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Base Camp Café (Profile)

Base Camp Café at the Cincinnati Zoo educates the masses on its award-winning green initiatives

By Garin Pirnia · July 10th, 2013 · Diner
eats_basecamp_kailabusken3Chef Travis Kight - Photo: Kaila Busken

When Kermit the Frog sang, “It’s not easy being green,” he probably didn’t know decades later it would actually be pretty easy to be green — in the environmental way, of course. Millions of people visit the Cincinnati Zoo every year to see lions, tigers and bears, but now they can further their environmental education through Base Camp Café, which recently was anointed the title of greenest restaurant in the entire U.S.

Green Restaurant Association (GRA) rates restaurants on a point scale which includes categories like energy, sustainable food, water efficiency and waste reduction; Base Camp accumulated enough points to knock out the former greenest restaurant, Chicago’s Uncommon Ground. 

“When the remodel was starting, it was more of just to go and get a GRA certification,” says Jordan Miller, green manager of Service Systems Associates, the zoo’s concession partner. “Then about halfway through the process we started summiting our documents and realized that this restaurant in Chicago is only 100 points ahead of us. So, ‘Let’s go and get that record!’ One thing led to another and all of a sudden we attained 487.1 points.” 

The score garnered Base Camp a four-star rating, not only making it the greenest restaurant in the U.S., but also the greenest zoo restaurant in America — by a lot. 

“You don’t think of the greenest restaurant in the U.S. being at a zoo, by any means,” says Travis Kight, SSA’s corporate executive chef. “We knew we had a good shot, but it was an awesome accomplishment for us to actually hit that goal and get to the highest rating.” 

Kight manages several other zoo restaurants and eateries, including a two-star GRA-certified restaurant in Detroit.

“That was our goal — to at least beat that,” Kight says. “We just like to highlight one property and really kind of brag about that.”   

Through the recent renovations (thanks to architect Dean Violetta), they’ve added 100 indoor seats and 300 outdoor seats, a small greenhouse and, to coincide with the newly opened African exhibit, they built a sprawling deck made from reclaimed wood that overlooks the African savanna, featuring roaming lions and cheetahs. The jaw-dropping safari vista is unrivaled by any other view in this city.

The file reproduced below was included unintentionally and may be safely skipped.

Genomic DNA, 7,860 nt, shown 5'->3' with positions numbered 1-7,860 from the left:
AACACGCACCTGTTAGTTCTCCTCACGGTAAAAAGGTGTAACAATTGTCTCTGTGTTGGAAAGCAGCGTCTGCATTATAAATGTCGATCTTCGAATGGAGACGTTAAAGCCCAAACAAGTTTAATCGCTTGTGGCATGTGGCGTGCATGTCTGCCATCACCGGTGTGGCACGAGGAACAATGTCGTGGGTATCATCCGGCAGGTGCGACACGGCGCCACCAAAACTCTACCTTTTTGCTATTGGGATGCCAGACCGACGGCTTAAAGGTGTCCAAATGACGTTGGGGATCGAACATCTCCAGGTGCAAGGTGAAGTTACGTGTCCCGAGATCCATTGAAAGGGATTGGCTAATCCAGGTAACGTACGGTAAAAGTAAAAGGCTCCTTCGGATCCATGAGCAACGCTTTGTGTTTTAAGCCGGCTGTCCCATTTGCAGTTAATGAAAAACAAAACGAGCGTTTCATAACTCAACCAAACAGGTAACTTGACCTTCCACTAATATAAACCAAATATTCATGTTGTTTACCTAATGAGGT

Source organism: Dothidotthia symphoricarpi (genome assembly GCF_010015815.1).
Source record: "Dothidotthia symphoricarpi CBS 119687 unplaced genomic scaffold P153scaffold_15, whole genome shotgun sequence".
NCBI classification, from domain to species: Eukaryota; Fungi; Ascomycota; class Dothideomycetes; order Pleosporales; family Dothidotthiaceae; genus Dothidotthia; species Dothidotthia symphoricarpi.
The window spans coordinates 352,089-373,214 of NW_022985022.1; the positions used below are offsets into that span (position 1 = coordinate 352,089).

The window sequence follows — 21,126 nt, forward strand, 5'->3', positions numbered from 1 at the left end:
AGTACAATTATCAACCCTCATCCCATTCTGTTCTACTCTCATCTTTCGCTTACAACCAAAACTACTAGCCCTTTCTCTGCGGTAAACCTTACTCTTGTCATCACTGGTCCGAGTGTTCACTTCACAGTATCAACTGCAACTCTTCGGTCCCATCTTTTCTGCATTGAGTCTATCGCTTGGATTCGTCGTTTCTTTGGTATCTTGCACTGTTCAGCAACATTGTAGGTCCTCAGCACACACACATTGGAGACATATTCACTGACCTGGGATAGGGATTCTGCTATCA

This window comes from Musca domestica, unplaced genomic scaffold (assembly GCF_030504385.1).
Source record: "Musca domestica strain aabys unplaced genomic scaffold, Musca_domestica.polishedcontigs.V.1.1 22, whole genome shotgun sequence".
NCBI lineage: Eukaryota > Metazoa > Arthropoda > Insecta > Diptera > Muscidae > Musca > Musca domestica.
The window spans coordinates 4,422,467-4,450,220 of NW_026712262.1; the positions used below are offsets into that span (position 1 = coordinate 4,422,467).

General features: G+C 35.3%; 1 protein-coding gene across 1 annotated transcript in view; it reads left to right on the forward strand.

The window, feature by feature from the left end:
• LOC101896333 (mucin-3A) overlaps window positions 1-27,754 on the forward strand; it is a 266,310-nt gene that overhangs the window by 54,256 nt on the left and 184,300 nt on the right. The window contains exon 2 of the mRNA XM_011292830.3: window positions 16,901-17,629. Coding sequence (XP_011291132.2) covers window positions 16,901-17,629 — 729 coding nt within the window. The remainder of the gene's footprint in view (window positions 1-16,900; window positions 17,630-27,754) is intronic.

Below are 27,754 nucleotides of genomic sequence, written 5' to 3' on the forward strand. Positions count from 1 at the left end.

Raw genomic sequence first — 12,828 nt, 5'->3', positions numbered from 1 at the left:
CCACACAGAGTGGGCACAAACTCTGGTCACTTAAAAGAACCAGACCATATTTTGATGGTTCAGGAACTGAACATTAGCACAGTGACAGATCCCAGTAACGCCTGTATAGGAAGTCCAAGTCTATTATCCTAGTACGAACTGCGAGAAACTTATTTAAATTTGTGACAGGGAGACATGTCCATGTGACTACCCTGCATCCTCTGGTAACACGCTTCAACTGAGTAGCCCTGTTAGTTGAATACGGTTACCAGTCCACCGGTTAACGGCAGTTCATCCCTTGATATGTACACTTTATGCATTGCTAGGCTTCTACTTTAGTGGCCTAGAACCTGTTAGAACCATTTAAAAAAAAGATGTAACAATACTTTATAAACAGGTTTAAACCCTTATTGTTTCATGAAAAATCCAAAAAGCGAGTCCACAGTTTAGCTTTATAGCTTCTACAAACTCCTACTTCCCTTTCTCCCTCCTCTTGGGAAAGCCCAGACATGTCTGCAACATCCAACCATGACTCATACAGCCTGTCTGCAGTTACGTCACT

Unlike a lot of restaurants, Base Camp has four types of environmental containers set up: compost, chip bags, recycle and landfill, a type of waste they’re trying to reduce to zero. As for the customers, they find the green initiatives and healthy food surprising. 

“You walk in and you’re expecting something old and ragged but they don’t expect to walk in and see fresh and vibrant and fun,” Kight says. “We look at it almost like a regular quick casual restaurant. We want people to not think they’re necessarily in a zoo when they walk in here.” 

“I think that’s our biggest goal is change the vision of what a zoo restaurant can be,” Miller adds. “I think starting here for us as a company is a good start in changing that experience for our guests; that at a zoo you can get more upscale restaurant-type food — that’s what we’re offering now.”

To help collect GRA points, Base Camp started serving grass-fed beef that’s sourced from White Clover Farms in Hillsboro, Ohio. Besides the burgers, they offer daily specials, rotating salads, coconut water (in compostable containers), a vegan burger and “core items” like chicken tenders and pizza for families. 

Much of their food comes from the zoo-owned Mason farm called EcOhio that leases 50 acres to Green B.E.A.N. Delivery, which Base Camp uses for their produce and products. 

“They send us a list of what’s in season and then we send them an email saying, ‘Hey, we need 10 cases of romaine,’ and then they’ll ship us romaine,” Kight says. Even the zoo animals eat a lot of the produce Green B.E.A.N. grows on the farm. 

Even though they’ve already obtained such a high status, there’s always room for more progress. 

“I think our main thing is not stepping backward and keep going forward,” Kight says. “We can always improve perception in people’s eyes.”  

Looking ahead, Base Camp will soon be certified LEED Gold. They’re installing an aquaponics system, and, most importantly, they’re challenging us to evaluate the way we, the visitors, live. “Being green in here can really improve life outside of the zoo,” Miller says. 

Base Camp Café
Go:
Cincinnati Zoo, 3400 Vine St., Avondale
Call: 513-281-4700
Internet: cincinnatizoo.org
Hours: 9 a.m.-6 p.m. daily through Labor Day

 
 
 
 

 

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